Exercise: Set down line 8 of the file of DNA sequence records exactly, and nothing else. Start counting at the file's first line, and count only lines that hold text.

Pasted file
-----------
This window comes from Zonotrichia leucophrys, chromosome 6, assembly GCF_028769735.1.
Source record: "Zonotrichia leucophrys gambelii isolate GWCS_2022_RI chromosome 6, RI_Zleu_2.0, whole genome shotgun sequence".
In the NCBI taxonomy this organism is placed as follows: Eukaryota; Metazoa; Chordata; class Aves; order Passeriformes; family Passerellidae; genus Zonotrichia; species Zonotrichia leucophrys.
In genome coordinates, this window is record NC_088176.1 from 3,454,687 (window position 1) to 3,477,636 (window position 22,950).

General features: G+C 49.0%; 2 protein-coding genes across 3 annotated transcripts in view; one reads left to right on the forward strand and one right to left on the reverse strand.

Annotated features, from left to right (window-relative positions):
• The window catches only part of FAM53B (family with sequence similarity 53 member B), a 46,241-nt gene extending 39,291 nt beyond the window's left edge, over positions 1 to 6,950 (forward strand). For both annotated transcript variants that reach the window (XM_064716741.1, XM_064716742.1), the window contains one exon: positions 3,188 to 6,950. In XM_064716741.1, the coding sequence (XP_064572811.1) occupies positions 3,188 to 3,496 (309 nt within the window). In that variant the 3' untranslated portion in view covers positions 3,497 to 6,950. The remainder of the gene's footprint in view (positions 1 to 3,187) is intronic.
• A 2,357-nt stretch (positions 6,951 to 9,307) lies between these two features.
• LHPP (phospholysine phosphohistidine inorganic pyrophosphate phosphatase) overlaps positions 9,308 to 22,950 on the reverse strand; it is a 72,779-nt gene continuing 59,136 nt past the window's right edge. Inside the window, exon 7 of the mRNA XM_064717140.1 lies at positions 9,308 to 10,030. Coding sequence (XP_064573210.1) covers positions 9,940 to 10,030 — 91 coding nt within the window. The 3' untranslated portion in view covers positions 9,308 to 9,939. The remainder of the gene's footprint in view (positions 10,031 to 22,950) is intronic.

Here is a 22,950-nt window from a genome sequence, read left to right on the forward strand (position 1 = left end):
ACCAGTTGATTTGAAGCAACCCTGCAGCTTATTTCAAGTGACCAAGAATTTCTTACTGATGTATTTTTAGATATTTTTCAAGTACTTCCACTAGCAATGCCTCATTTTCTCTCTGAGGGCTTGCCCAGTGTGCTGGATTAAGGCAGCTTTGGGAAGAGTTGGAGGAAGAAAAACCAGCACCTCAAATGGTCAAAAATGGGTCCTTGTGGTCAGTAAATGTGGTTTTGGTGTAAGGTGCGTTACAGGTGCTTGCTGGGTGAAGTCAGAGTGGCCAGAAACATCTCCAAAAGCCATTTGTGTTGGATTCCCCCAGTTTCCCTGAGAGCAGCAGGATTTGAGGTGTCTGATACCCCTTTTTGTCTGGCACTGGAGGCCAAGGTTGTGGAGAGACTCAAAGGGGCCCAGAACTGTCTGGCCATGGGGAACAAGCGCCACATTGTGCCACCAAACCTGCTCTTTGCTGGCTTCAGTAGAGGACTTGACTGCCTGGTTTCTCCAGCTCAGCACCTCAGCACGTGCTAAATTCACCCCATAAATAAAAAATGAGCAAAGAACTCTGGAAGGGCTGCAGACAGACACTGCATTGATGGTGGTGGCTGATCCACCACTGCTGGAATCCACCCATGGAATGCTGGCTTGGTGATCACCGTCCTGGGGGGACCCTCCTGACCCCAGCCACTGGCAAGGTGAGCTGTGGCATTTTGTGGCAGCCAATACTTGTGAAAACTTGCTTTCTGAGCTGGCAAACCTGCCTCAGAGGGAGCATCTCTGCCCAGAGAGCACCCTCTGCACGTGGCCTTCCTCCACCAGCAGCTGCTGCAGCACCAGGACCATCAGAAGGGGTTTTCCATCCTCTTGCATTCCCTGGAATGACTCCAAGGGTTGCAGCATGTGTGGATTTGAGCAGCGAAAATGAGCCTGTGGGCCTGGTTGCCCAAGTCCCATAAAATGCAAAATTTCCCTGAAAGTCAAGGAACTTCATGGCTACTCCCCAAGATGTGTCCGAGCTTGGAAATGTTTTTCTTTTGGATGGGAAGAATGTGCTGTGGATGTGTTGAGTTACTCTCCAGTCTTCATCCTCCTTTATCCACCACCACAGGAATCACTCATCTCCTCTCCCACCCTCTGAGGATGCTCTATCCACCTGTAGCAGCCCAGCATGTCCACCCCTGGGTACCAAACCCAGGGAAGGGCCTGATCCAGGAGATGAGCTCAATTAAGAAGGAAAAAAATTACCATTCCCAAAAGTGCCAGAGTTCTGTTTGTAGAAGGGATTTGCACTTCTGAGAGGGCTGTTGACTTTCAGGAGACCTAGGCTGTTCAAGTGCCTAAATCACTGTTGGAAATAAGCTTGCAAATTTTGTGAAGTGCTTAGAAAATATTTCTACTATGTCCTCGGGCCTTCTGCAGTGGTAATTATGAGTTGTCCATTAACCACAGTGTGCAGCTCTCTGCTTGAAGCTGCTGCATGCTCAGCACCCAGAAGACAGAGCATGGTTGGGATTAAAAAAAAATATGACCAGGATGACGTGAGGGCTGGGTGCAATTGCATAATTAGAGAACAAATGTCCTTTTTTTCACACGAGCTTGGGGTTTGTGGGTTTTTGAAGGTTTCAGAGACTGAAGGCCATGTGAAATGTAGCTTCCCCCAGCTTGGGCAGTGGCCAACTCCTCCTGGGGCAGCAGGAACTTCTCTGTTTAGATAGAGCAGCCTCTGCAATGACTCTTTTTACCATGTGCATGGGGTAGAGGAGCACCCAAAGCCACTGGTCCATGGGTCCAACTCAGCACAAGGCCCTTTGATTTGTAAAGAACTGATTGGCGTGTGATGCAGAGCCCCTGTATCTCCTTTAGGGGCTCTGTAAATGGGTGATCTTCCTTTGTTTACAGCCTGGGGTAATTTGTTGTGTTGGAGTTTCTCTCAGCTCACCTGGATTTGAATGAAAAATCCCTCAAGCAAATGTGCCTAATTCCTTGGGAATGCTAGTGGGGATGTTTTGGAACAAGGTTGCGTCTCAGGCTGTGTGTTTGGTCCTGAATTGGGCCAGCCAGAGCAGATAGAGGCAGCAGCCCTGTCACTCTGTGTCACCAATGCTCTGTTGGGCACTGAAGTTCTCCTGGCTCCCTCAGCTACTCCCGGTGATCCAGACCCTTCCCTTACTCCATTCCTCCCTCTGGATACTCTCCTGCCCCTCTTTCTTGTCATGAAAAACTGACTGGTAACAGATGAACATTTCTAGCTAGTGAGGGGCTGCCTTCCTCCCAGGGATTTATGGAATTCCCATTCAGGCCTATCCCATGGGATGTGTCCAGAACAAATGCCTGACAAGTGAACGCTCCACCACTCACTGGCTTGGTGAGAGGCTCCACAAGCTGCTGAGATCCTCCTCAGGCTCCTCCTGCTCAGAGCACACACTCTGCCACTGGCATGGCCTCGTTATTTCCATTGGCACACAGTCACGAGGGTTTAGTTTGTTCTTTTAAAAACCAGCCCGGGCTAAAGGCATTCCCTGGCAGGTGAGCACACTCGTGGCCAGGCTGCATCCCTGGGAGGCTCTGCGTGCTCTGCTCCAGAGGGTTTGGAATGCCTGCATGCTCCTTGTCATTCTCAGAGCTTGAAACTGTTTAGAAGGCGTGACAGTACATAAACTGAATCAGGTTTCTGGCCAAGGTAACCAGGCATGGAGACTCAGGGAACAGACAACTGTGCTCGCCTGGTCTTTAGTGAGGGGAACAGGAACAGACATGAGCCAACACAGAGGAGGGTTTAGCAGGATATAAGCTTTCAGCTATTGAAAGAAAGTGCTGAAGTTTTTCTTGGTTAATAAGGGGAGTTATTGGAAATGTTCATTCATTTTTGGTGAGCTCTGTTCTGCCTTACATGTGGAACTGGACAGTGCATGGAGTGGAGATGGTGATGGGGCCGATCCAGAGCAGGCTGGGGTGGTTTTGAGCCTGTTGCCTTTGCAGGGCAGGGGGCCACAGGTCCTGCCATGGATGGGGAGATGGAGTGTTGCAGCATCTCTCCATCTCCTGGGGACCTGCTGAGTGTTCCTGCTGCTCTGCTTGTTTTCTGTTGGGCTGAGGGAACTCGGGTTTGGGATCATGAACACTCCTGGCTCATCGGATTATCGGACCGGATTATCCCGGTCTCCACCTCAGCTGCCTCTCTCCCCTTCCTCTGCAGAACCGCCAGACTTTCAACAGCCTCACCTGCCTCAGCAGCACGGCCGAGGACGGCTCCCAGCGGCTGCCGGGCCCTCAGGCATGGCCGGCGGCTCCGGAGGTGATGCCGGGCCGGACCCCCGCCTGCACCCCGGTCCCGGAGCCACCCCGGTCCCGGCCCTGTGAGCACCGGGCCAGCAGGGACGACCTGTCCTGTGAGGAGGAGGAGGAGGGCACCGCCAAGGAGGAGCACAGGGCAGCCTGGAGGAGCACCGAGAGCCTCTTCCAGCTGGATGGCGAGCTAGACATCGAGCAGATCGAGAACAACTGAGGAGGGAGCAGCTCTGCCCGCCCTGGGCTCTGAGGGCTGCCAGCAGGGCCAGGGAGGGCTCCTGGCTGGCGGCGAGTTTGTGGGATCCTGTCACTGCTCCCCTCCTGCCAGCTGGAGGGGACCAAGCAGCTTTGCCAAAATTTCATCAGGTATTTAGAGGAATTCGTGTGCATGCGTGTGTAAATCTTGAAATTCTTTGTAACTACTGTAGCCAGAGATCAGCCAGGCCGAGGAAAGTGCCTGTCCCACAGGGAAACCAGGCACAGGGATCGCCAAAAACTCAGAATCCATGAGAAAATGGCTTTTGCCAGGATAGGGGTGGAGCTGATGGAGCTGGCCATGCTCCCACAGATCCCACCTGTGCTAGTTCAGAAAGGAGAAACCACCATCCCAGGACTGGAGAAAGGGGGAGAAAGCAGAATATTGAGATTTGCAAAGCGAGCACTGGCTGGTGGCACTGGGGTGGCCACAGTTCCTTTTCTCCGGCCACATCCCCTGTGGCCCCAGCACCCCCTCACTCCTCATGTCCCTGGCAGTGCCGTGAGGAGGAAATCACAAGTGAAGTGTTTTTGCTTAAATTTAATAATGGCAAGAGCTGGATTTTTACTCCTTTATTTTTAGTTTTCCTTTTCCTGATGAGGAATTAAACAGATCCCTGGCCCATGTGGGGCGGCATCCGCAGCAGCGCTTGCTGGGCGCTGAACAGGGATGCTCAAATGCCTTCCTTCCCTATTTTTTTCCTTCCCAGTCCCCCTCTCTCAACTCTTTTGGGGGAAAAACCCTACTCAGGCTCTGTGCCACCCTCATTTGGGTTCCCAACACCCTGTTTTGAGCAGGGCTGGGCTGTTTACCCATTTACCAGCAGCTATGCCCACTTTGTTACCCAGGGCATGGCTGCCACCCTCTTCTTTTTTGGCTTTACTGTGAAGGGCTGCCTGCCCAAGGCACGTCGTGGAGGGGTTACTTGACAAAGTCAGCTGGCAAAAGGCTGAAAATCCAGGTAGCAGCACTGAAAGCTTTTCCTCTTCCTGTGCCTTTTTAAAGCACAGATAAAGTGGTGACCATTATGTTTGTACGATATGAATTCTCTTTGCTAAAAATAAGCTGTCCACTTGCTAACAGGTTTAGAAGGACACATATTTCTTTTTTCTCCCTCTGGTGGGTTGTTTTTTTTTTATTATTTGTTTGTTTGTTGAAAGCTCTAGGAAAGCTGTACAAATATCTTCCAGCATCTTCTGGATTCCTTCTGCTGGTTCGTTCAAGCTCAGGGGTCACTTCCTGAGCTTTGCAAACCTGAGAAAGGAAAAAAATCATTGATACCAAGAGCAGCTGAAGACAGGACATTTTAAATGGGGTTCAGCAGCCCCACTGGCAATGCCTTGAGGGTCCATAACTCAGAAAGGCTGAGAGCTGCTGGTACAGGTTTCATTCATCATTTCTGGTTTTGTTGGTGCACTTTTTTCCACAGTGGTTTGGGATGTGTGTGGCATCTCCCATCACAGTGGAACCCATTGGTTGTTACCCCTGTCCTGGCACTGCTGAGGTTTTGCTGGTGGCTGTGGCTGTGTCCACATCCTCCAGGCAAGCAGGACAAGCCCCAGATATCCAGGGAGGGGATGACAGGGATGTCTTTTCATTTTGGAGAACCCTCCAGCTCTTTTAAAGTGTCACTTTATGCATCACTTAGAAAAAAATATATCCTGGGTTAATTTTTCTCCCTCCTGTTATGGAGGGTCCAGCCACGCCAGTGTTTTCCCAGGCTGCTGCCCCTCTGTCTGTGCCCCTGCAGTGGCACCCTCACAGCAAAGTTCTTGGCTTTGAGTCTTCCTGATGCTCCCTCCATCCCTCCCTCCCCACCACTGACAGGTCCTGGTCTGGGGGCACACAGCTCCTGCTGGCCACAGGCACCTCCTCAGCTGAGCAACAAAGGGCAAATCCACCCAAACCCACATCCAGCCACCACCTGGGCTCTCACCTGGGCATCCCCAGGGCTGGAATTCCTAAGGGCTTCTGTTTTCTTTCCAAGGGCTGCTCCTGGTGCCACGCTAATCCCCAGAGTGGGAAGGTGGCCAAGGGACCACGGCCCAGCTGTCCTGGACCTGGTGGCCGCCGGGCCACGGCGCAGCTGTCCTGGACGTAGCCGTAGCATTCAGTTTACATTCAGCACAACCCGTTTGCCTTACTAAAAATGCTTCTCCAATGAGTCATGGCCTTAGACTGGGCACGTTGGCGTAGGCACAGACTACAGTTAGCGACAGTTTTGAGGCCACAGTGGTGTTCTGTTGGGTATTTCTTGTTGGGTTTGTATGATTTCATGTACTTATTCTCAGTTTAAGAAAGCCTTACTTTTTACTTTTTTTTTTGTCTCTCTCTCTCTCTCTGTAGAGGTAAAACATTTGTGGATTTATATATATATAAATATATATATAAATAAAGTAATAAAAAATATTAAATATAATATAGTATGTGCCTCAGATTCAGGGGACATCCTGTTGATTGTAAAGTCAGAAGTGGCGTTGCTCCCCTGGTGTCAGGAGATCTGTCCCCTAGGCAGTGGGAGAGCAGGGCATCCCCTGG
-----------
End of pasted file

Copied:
• A 2,357-nt stretch (positions 6,951 to 9,307) lies between these two features.